I honestly can’t remember the make! I think it was a JC Penny special that I bought for $150 WITH a Kustom Padded Amp (silver), AND a bass balls pedal. I have no idea what ever happened to that stuff and it still makes me mad. Especially the classic bass balls. I used my church confirmation money to buy that bass rig!!!!

My first decent bass was a black Kramer p bass copy, then my first REALLY nice bass was a Spector NS2. I regret selling it. I’ve kind of become a bass hoarder ever since. Had many thru the years. Ken Smith’s, Fender, all of which I still have.

3.) Who influenced you most?

Bass player wise? John Paul Jones, James Jamerson, Geezer Butler, Anthony Jackson, Gary Willis. And early on when I played 6 string maybe John Pattitucci.

Life wise? My dad, who is still a great working musician at age 84 and my mom. My brother Mark is the first one that gave me cassettes when I was REALLY young. My sister Amy took me to my first rock concernt.

4.) What are your favorite recordings?

I like such a diverse question……. hard to answer, but since this related to BASS, lets look at it that way.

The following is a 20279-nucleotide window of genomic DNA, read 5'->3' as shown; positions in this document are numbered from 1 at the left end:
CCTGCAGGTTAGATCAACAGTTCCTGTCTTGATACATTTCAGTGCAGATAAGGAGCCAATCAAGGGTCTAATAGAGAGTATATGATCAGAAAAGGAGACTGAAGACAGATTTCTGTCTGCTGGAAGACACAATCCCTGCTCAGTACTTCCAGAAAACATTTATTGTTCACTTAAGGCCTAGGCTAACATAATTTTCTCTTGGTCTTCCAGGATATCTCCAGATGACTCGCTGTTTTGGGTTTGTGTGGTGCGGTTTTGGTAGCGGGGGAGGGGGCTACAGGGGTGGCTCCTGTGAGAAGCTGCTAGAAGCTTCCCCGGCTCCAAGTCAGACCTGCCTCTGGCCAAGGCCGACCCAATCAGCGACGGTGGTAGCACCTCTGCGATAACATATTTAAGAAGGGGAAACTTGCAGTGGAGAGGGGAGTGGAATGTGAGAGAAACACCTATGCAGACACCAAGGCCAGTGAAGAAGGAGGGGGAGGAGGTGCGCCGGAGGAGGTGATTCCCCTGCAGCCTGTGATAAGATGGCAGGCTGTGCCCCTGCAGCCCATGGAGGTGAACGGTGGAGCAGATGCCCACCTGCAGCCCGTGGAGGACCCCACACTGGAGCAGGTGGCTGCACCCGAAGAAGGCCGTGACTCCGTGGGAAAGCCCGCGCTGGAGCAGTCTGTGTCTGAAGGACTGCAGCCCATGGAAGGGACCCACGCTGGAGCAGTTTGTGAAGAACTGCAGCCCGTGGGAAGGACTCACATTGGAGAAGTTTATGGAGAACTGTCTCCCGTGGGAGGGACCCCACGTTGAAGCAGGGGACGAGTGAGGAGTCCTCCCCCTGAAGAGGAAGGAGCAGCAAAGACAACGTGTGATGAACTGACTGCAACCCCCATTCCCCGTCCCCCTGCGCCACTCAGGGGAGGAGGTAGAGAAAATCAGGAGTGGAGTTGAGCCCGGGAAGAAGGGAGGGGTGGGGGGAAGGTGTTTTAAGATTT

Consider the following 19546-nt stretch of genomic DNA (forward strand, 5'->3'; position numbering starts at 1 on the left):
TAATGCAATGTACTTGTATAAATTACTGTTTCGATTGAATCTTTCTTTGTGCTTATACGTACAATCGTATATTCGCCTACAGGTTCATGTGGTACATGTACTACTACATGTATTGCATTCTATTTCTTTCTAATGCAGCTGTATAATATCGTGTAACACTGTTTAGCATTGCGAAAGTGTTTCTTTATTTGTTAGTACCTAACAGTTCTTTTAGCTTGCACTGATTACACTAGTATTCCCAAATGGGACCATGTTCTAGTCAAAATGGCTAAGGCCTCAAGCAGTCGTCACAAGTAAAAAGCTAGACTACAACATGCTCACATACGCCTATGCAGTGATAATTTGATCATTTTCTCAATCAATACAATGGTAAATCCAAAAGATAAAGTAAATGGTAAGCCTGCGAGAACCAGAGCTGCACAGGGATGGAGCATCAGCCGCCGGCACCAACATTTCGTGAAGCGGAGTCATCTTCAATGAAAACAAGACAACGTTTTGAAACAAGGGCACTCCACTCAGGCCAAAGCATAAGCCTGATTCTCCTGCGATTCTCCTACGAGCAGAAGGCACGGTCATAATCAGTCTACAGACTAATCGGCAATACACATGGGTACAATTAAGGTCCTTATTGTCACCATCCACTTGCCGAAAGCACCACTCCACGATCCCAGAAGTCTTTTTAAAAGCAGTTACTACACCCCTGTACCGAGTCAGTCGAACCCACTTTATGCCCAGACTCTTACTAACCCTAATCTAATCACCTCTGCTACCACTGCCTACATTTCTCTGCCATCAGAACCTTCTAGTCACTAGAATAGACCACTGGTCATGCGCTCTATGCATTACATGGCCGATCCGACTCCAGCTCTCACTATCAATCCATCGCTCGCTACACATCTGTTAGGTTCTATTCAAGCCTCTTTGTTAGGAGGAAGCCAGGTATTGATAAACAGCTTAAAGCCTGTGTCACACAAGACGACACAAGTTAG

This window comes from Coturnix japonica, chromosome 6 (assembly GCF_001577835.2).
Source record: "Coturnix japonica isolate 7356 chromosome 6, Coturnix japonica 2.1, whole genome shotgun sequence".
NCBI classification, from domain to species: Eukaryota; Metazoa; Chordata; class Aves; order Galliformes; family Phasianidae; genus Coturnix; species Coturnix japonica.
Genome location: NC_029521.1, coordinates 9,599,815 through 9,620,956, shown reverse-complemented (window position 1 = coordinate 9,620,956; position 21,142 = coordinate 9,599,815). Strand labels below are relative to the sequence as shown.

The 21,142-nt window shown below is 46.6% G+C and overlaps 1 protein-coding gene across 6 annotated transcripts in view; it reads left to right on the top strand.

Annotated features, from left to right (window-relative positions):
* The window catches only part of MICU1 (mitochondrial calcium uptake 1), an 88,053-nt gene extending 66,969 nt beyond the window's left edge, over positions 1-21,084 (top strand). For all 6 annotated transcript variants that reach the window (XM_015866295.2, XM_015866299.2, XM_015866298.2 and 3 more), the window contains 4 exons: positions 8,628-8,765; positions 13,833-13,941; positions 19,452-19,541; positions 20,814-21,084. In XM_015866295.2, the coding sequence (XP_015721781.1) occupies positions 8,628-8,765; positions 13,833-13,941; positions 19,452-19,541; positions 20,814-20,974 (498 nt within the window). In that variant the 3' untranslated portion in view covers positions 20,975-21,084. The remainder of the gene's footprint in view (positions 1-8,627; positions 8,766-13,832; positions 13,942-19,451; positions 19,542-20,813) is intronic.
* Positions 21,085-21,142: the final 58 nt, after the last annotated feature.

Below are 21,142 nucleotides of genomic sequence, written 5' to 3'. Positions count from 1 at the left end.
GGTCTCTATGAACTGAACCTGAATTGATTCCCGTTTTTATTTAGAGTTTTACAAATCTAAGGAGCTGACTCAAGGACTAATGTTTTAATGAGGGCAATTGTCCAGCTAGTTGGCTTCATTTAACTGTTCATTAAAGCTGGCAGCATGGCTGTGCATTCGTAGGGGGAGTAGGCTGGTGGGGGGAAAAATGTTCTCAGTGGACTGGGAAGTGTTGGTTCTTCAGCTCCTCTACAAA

My personal favorite bass tracks that really changed my life are simple. Jamerson on “What’s Goin On”, John Paul Jones on “The Lemon Song” and “What Is And Should Never Be”. For a little more obscure stuff, check out Anthony Jackson on Michel Camillo’s recording of “Caravan”. And for you total bass geeks, check out John Patitucci’s “Our Family”. AND, I’ll never forget the first time I heard The Brecker Brothers “Some Skunk Funk” (live). I also think Sinatra/Basie “Live at the Sands” is one of the best of all time, as well as Beatles “Abbey Road”, Donny Hathaway “Live”, Mark Mikel “Idiot Smiles” and AC/DC “Highway to Hell” are a small snippet of the best of the best. I wish I had a recording of the best live CONCERT I ever saw, Brecker-Metheny-Goldings-Stewart, live in Warsaw in the late 90’s. THAT blew my mind.

5.) What do you enjoy most about bass?

I like how its the roots that holds it all together. The punch. The power. The sex. But also the simplicity. The space. You are making the listener FEEL the music, literally. And you hold the whole show in the palm of your hands with a good groove, if you have the patience to stick with it exactly, over and over, making it hypnotic.

I enjoy being an interactive person who focuses not on impressing anyone but on supporting everyone. I recently received one of the greatest compliments of my life which was RIGHT in line with what I shoot for…… Alex, the guitarist in Tarja said that he loved playing with me because “I create a carpet of confidence”. So that is my new motto. I try to “create a carpet of confidence”.